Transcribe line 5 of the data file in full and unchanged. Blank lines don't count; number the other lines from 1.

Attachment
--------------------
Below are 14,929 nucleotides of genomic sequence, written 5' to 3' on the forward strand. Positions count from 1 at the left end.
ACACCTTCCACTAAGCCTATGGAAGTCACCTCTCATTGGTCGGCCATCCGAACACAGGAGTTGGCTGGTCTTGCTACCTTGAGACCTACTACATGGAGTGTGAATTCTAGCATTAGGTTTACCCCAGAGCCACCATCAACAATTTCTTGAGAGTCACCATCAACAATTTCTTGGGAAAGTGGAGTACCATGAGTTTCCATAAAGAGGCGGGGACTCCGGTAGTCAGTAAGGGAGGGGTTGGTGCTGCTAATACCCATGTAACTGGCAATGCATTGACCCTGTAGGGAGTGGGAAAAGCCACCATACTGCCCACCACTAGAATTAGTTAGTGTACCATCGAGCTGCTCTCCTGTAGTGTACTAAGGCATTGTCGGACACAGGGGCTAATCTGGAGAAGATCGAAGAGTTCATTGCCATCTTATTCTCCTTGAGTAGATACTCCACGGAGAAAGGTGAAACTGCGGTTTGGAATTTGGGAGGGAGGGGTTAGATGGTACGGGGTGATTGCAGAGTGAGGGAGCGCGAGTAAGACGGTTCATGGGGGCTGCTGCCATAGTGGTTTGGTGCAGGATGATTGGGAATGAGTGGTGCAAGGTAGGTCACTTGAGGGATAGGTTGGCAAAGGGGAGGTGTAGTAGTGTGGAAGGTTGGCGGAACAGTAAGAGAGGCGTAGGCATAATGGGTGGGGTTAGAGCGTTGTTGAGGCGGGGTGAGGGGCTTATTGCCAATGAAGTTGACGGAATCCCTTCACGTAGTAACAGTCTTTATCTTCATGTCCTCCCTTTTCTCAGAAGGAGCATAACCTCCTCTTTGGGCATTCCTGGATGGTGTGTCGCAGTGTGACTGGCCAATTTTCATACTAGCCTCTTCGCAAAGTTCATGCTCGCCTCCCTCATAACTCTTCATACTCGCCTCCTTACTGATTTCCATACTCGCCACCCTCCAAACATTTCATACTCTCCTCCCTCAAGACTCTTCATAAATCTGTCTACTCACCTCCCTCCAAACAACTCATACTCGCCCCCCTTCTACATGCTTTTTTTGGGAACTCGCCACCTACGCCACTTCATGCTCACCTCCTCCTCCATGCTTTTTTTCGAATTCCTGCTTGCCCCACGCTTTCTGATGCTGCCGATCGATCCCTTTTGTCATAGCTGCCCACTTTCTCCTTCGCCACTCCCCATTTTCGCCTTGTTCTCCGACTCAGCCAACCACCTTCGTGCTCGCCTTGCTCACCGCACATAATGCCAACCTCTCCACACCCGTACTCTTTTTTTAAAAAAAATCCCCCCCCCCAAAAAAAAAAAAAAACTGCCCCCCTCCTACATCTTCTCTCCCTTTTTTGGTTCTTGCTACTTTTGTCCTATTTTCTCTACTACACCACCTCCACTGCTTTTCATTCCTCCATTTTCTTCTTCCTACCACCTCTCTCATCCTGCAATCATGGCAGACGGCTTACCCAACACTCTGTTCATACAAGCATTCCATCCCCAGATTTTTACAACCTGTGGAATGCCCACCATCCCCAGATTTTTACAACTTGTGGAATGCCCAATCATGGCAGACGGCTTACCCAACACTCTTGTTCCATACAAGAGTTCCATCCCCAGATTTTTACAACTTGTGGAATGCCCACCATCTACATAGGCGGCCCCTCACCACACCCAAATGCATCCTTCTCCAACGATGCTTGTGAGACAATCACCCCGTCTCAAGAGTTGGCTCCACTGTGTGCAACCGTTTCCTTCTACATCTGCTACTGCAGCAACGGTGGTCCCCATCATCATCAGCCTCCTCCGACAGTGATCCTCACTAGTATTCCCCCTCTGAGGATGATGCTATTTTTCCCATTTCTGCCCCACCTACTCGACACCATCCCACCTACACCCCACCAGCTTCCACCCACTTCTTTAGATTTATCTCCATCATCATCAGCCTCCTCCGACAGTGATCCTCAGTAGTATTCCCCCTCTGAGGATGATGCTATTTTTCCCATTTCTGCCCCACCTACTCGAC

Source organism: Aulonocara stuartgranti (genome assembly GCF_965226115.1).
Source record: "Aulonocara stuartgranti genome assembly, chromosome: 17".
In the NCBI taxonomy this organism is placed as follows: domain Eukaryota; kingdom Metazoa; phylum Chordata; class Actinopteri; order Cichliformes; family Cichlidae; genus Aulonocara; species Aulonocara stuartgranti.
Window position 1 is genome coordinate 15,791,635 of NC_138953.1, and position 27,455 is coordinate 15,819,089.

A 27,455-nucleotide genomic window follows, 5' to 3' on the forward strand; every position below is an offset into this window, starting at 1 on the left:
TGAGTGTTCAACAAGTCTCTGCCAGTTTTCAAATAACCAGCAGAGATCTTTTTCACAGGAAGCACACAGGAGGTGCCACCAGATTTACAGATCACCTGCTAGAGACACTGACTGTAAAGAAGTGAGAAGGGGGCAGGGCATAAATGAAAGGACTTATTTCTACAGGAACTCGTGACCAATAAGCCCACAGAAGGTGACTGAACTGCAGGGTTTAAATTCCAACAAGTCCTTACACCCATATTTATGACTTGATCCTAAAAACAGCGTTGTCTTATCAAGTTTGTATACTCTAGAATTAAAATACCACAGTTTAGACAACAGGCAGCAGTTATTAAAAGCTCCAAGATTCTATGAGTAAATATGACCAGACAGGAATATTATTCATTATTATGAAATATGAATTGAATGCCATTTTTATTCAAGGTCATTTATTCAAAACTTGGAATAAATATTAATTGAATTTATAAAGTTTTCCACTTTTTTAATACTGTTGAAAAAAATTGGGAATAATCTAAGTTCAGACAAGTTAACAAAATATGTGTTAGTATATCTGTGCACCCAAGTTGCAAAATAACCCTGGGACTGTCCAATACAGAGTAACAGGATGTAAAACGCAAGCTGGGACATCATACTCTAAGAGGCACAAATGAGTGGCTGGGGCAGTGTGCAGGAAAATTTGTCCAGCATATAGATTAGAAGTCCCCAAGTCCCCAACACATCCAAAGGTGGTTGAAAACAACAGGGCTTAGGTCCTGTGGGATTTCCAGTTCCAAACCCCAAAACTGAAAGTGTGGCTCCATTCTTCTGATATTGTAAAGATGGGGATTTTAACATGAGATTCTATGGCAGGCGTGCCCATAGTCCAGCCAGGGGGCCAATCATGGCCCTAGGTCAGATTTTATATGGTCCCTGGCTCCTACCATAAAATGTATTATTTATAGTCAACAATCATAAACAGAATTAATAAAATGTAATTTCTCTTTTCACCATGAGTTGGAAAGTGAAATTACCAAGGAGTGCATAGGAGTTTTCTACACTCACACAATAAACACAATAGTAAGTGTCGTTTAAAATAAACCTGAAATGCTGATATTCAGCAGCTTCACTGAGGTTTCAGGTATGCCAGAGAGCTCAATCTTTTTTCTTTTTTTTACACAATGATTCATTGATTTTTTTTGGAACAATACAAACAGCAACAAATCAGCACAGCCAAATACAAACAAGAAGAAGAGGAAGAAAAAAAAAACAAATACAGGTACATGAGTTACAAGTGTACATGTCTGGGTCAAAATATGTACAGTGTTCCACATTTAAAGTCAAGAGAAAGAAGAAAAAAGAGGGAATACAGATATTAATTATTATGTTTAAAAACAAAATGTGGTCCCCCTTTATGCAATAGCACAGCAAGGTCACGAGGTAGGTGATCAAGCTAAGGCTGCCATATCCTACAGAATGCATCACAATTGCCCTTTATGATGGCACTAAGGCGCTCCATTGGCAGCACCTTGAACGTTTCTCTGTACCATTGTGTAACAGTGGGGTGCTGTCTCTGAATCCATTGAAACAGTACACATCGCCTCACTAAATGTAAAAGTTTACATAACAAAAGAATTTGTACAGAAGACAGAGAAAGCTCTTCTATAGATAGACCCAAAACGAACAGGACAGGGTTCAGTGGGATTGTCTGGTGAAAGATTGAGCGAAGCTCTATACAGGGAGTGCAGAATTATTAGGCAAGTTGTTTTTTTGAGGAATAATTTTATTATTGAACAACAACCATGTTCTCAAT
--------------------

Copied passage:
In the NCBI taxonomy this organism is placed as follows: domain Eukaryota; kingdom Metazoa; phylum Chordata; class Actinopteri; order Cichliformes; family Cichlidae; genus Aulonocara; species Aulonocara stuartgranti.